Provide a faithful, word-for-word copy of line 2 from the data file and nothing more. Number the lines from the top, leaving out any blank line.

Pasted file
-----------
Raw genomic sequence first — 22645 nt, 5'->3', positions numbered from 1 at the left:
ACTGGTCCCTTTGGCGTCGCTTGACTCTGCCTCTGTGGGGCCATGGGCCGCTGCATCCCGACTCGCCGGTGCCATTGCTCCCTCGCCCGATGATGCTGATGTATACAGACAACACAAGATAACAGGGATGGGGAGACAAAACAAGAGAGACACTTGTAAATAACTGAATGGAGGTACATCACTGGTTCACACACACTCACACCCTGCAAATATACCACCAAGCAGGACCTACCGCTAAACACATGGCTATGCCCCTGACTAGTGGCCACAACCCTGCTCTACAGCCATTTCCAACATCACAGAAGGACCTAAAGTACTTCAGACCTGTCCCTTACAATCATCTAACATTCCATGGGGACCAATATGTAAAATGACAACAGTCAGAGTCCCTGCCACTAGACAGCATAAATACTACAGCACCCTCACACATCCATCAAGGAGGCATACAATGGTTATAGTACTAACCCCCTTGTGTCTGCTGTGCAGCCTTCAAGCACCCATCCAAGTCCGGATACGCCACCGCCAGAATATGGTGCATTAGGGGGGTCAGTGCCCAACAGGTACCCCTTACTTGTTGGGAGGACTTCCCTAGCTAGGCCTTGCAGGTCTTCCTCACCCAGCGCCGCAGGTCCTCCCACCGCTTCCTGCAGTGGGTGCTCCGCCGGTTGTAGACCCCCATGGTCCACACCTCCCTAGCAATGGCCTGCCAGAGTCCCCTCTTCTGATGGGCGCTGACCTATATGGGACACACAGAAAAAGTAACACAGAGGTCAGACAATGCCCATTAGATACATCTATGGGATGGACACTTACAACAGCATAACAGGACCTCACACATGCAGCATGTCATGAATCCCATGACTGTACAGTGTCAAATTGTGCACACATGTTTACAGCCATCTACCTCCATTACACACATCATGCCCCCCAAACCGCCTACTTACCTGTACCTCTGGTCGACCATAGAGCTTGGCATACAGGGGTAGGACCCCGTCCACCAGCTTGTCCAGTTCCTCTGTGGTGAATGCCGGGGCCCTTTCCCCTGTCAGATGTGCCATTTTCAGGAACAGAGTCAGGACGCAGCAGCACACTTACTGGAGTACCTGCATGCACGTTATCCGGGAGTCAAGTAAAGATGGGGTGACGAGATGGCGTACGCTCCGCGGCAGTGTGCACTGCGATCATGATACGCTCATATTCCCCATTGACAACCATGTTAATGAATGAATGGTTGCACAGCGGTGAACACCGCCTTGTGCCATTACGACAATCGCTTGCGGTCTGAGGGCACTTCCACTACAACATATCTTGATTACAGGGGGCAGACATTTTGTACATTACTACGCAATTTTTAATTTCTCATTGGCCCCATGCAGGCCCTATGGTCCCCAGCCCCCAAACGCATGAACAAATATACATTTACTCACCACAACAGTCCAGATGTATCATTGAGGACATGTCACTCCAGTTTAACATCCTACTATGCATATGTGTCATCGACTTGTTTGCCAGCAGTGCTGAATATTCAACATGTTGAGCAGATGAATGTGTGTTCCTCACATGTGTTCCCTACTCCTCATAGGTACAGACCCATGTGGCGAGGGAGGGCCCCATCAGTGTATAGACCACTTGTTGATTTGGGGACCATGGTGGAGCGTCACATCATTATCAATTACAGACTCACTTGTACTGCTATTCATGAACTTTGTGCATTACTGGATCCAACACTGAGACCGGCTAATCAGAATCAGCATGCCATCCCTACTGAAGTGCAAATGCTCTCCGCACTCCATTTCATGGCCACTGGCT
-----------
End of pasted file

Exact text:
ACTGGTCCCTTTGGCGTCGCTTGACTCTGCCTCTGTGGGGCCATGGGCCGCTGCATCCCGACTCGCCGGTGCCATTGCTCCCTCGCCCGATGATGCTGATGTATACAGACAACACAAGATAACAGGGATGGGGAGACAAAACAAGAGAGACACTTGTAAATAACTGAATGGAGGTACATCACTGGTTCACACACACTCACACCCTGCAAATATACCACCAAGCAGGACCTACCGCTAAACACATGGCTATGCCCCTGACTAGTGGCCACAACCCTGCTCTACAGCCATTTCCAACATCACAGAAGGACCTAAAGTACTTCAGACCTGTCCCTTACAATCATCTAACATTCCATGGGGACCAATATGTAAAATGACAACAGTCAGAGTCCCTGCCACTAGACAGCATAAATACTACAGCACCCTCACACATCCATCAAGGAGGCATACAATGGTTATAGTACTAACCCCCTTGTGTCTGCTGTGCAGCCTTCAAGCACCCATCCAAGTCCGGATACGCCACCGCCAGAATATGGTGCATTAGGGGGGTCAGTGCCCAACAGGTACCCCTTACTTGTTGGGAGGACTTCCCTAGCTAGGCCTTGCAGGTCTTCCTCACCCAGCGCCGCAGGTCCTCCCACCGCTTCCTGCAGTGGGTGCTCCGCCGGTTGTAGACCCCCATGGTCCACACCTCCCTAGCAATGGCCTGCCAGAGTCCCCTCTTCTGATGGGCGCTGACCTATATGGGACACACAGAAAAAGTAACACAGAGGTCAGACAATGCCCATTAGATACATCTATGGGATGGACACTTACAACAGCATAACAGGACCTCACACATGCAGCATGTCATGAATCCCATGACTGTACAGTGTCAAATTGTGCACACATGTTTACAGCCATCTACCTCCATTACACACATCATGCCCCCCAAACCGCCTACTTACCTGTACCTCTGGTCGACCATAGAGCTTGGCATACAGGGGTAGGACCCCGTCCACCAGCTTGTCCAGTTCCTCTGTGGTGAATGCCGGGGCCCTTTCCCCTGTCAGATGTGCCATTTTCAGGAACAGAGTCAGGACGCAGCAGCACACTTACTGGAGTACCTGCATGCACGTTATCCGGGAGTCAAGTAAAGATGGGGTGACGAGATGGCGTACGCTCCGCGGCAGTGTGCACTGCGATCATGATACGCTCATATTCCCCATTGACAACCATGTTAATGAATGAATGGTTGCACAGCGGTGAACACCGCCTTGTGCCATTACGACAATCGCTTGCGGTCTGAGGGCACTTCCACTACAACATATCTTGATTACAGGGGGCAGACATTTTGTACATTACTACGCAATTTTTAATTTCTCATTGGCCCCATGCAGGCCCTATGGTCCCCAGCCCCCAAACGCATGAACAAATATACATTTACTCACCACAACAGTCCAGATGTATCATTGAGGACATGTCACTCCAGTTTAACATCCTACTATGCATATGTGTCATCGACTTGTTTGCCAGCAGTGCTGAATATTCAACATGTTGAGCAGATGAATGTGTGTTCCTCACATGTGTTCCCTACTCCTCATAGGTACAGACCCATGTGGCGAGGGAGGGCCCCATCAGTGTATAGACCACTTGTTGATTTGGGGACCATGGTGGAGCGTCACATCATTATCAATTACAGACTCACTTGTACTGCTATTCATGAACTTTGTGCATTACTGGATCCAACACTGAGACCGGCTAATCAGAATCAGCATGCCATCCCTACTGAAGTGCAAATGCTCTCCGCACTCCATTTCATGGCCACTGGCT